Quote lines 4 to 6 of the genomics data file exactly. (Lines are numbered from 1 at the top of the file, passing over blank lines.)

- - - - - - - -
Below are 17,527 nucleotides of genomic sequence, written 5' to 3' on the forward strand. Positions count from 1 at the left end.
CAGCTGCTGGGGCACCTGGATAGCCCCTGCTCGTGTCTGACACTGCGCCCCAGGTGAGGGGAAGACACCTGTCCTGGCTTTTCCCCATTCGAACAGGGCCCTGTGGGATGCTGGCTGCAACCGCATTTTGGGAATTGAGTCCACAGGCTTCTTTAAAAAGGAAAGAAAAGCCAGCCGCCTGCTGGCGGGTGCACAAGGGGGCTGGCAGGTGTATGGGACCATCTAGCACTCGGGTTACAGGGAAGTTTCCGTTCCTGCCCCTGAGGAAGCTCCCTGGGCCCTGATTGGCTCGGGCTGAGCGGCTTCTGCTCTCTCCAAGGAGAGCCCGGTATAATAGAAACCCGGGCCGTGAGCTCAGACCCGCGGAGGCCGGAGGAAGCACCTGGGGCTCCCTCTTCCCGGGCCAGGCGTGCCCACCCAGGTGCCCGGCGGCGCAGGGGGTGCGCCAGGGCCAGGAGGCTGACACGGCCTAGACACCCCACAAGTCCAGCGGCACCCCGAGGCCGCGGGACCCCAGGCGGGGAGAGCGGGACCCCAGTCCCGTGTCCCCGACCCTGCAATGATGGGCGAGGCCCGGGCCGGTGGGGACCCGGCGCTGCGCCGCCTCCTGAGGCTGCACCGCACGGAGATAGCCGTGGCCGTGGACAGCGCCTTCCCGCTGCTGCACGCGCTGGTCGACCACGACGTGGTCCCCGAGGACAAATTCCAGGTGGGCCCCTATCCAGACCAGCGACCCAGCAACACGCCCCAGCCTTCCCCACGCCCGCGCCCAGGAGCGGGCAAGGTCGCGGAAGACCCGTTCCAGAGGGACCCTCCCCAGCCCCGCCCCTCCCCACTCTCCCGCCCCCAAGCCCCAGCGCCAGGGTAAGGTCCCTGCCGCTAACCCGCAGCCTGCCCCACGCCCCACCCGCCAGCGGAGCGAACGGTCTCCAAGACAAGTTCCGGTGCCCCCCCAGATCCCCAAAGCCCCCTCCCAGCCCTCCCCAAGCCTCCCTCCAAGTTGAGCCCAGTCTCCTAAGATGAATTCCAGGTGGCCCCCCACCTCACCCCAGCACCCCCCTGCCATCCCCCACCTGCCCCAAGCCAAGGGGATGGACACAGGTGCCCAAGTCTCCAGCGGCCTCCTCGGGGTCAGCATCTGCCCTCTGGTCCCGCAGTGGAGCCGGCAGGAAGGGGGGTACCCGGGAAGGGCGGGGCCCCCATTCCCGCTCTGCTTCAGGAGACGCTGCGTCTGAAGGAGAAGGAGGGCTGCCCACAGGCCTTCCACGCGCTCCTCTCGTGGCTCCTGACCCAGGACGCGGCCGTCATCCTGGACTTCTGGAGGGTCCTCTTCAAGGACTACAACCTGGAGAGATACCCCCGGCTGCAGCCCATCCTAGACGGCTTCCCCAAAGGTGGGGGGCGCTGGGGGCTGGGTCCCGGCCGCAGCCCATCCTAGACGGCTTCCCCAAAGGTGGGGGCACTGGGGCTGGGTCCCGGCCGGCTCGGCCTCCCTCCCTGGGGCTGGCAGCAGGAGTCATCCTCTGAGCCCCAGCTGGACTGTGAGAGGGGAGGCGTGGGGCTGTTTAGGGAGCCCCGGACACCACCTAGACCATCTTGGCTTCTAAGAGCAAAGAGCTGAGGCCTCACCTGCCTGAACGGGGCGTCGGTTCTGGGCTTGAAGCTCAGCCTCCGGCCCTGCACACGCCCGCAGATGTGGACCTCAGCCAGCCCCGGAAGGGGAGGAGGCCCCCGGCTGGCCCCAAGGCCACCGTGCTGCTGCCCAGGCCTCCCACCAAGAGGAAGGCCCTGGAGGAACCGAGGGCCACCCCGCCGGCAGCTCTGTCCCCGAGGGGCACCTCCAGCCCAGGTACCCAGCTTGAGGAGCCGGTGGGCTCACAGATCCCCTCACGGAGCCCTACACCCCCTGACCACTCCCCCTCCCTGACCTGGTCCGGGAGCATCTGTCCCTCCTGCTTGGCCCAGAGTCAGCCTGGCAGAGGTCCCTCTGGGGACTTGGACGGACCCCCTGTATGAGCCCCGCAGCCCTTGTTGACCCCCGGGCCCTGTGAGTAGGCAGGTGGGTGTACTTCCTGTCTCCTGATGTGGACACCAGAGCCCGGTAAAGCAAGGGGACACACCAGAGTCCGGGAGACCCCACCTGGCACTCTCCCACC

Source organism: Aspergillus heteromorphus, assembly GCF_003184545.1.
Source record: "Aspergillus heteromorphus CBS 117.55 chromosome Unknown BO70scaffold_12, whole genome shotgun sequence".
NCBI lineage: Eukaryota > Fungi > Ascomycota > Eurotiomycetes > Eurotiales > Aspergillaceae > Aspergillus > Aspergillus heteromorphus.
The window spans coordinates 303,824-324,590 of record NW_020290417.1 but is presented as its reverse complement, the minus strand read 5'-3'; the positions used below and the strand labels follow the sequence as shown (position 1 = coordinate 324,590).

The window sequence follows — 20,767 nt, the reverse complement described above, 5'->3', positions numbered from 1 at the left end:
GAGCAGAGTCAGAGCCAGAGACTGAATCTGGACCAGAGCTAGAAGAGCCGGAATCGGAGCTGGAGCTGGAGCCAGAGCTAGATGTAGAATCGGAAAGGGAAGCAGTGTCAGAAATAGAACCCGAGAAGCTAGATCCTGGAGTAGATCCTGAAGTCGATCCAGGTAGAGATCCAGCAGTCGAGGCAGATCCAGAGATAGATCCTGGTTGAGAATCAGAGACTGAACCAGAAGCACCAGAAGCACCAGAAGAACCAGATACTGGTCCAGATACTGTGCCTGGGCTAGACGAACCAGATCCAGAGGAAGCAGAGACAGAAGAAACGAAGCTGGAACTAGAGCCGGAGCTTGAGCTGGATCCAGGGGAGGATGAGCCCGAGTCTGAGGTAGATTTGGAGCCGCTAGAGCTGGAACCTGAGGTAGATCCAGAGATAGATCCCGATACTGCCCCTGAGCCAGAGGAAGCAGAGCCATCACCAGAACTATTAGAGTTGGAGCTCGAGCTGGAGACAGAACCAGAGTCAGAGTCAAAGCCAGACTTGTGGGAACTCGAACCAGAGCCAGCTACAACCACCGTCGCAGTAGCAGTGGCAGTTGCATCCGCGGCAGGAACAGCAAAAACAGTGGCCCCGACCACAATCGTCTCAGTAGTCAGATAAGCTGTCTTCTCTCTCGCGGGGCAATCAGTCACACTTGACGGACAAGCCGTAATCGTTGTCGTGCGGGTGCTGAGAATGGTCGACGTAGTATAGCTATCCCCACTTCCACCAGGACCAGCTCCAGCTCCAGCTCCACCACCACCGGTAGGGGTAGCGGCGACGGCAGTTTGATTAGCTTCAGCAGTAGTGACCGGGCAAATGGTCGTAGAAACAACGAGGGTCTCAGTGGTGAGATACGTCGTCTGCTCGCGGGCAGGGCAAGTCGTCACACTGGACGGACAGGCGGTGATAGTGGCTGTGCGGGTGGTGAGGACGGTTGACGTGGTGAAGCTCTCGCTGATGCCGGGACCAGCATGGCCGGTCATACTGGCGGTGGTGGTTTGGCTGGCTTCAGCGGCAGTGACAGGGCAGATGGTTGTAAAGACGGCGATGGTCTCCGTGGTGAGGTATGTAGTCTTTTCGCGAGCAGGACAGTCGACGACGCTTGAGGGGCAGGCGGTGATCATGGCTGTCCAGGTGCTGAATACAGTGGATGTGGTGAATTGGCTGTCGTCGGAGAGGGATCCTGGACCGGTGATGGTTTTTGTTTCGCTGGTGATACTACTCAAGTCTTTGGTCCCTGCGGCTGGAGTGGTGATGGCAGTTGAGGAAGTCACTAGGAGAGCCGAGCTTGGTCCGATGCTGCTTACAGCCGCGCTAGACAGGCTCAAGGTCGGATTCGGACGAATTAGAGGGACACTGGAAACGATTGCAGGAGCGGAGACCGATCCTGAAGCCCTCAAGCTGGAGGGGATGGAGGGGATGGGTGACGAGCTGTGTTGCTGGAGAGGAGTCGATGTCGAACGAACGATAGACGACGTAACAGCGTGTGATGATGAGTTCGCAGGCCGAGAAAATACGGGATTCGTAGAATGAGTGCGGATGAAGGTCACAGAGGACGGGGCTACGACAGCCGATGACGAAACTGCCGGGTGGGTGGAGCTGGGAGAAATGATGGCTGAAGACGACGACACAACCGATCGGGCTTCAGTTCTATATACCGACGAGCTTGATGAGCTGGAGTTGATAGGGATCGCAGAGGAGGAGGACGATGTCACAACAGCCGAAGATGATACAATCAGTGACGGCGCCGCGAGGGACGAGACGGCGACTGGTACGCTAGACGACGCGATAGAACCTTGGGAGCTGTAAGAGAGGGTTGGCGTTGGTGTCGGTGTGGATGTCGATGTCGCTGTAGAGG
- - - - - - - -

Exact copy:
Source record: "Aspergillus heteromorphus CBS 117.55 chromosome Unknown BO70scaffold_12, whole genome shotgun sequence".
NCBI lineage: Eukaryota > Fungi > Ascomycota > Eurotiomycetes > Eurotiales > Aspergillaceae > Aspergillus > Aspergillus heteromorphus.
The window spans coordinates 303,824-324,590 of record NW_020290417.1 but is presented as its reverse complement, the minus strand read 5'-3'; the positions used below and the strand labels follow the sequence as shown (position 1 = coordinate 324,590).